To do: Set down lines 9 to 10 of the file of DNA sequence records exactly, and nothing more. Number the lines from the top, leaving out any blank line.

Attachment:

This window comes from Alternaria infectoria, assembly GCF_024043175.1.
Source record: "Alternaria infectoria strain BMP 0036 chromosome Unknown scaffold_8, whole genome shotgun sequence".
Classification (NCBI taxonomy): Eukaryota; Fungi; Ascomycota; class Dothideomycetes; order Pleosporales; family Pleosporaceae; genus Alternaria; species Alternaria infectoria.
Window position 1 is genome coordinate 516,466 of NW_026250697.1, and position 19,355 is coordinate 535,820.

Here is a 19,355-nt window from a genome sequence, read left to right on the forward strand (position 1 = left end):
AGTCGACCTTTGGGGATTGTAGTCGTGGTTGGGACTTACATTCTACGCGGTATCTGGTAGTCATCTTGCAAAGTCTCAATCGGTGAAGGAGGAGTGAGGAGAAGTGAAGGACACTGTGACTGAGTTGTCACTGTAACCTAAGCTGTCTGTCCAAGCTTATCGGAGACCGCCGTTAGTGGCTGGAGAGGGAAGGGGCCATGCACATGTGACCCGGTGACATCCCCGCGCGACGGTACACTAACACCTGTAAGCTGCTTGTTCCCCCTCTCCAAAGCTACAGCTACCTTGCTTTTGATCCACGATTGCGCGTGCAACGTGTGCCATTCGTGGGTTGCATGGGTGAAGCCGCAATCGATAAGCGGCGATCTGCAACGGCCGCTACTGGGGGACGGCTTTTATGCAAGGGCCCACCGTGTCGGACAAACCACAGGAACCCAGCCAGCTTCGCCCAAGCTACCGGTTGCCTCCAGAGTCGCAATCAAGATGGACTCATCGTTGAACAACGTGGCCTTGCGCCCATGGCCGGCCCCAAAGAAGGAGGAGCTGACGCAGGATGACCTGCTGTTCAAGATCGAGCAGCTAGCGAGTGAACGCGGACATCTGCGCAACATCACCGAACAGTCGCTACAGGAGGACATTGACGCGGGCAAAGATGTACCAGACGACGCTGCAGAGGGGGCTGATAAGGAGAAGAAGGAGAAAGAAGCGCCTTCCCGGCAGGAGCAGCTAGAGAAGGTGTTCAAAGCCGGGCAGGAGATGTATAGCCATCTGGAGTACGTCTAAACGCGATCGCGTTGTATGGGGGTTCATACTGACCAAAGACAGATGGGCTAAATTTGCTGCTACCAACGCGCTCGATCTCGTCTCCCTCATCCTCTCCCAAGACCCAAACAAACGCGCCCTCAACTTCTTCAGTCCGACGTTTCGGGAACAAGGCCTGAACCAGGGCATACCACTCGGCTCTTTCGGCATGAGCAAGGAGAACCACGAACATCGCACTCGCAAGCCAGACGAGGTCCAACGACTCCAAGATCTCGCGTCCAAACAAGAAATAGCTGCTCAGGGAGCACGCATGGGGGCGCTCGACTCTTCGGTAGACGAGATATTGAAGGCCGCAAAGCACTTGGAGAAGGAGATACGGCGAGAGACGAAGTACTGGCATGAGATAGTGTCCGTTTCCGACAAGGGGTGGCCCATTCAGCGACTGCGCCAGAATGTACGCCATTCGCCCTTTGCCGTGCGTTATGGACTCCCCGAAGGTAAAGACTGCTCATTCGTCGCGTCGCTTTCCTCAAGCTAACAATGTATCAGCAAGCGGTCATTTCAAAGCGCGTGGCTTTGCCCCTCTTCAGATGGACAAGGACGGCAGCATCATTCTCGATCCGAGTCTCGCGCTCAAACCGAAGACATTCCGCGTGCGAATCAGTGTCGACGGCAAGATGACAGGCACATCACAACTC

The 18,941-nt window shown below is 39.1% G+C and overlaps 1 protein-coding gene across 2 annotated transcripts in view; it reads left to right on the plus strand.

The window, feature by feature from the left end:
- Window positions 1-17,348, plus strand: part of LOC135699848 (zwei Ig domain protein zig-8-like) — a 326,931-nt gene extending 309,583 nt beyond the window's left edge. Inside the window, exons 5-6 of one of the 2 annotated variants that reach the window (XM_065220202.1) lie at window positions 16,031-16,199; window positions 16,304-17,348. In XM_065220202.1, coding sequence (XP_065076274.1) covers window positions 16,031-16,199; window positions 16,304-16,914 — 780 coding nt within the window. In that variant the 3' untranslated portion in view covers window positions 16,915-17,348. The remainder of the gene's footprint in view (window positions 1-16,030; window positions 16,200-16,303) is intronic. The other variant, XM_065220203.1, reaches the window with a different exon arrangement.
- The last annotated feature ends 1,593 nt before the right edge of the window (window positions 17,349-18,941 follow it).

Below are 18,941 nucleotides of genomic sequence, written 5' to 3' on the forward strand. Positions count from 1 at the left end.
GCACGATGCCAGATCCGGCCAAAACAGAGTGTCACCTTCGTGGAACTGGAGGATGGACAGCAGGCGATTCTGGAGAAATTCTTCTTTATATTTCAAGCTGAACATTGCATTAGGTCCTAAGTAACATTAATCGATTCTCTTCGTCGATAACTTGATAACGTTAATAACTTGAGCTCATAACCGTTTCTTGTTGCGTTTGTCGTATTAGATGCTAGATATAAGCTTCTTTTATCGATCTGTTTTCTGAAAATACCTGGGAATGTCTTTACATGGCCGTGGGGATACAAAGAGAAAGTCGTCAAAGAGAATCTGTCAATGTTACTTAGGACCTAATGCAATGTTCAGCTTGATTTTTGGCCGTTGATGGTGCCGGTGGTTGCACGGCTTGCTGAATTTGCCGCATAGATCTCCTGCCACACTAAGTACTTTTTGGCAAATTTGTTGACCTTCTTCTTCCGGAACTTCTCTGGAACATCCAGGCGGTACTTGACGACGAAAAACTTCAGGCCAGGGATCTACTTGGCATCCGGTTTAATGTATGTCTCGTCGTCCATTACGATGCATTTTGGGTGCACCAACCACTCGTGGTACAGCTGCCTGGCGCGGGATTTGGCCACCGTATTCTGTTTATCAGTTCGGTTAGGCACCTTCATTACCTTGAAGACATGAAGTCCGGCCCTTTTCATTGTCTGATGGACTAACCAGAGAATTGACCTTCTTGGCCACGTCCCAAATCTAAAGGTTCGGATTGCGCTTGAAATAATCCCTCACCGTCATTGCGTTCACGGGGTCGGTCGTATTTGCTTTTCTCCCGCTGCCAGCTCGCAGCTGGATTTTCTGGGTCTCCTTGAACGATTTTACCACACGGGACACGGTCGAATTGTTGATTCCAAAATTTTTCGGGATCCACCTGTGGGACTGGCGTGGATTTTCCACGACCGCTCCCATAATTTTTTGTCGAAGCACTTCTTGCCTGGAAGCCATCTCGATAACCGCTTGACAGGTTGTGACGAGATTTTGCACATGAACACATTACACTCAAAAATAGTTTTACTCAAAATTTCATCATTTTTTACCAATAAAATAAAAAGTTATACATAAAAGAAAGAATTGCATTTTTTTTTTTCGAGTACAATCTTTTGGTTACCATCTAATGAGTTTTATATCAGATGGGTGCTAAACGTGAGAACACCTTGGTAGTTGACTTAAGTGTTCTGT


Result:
- Window positions 1-17,348, plus strand: part of LOC135699848 (zwei Ig domain protein zig-8-like) — a 326,931-nt gene extending 309,583 nt beyond the window's left edge. Inside the window, exons 5-6 of one of the 2 annotated variants that reach the window (XM_065220202.1) lie at window positions 16,031-16,199; window positions 16,304-17,348. In XM_065220202.1, coding sequence (XP_065076274.1) covers window positions 16,031-16,199; window positions 16,304-16,914 — 780 coding nt within the window. In that variant the 3' untranslated portion in view covers window positions 16,915-17,348. The remainder of the gene's footprint in view (window positions 1-16,030; window positions 16,200-16,303) is intronic. The other variant, XM_065220203.1, reaches the window with a different exon arrangement.
- The last annotated feature ends 1,593 nt before the right edge of the window (window positions 17,349-18,941 follow it).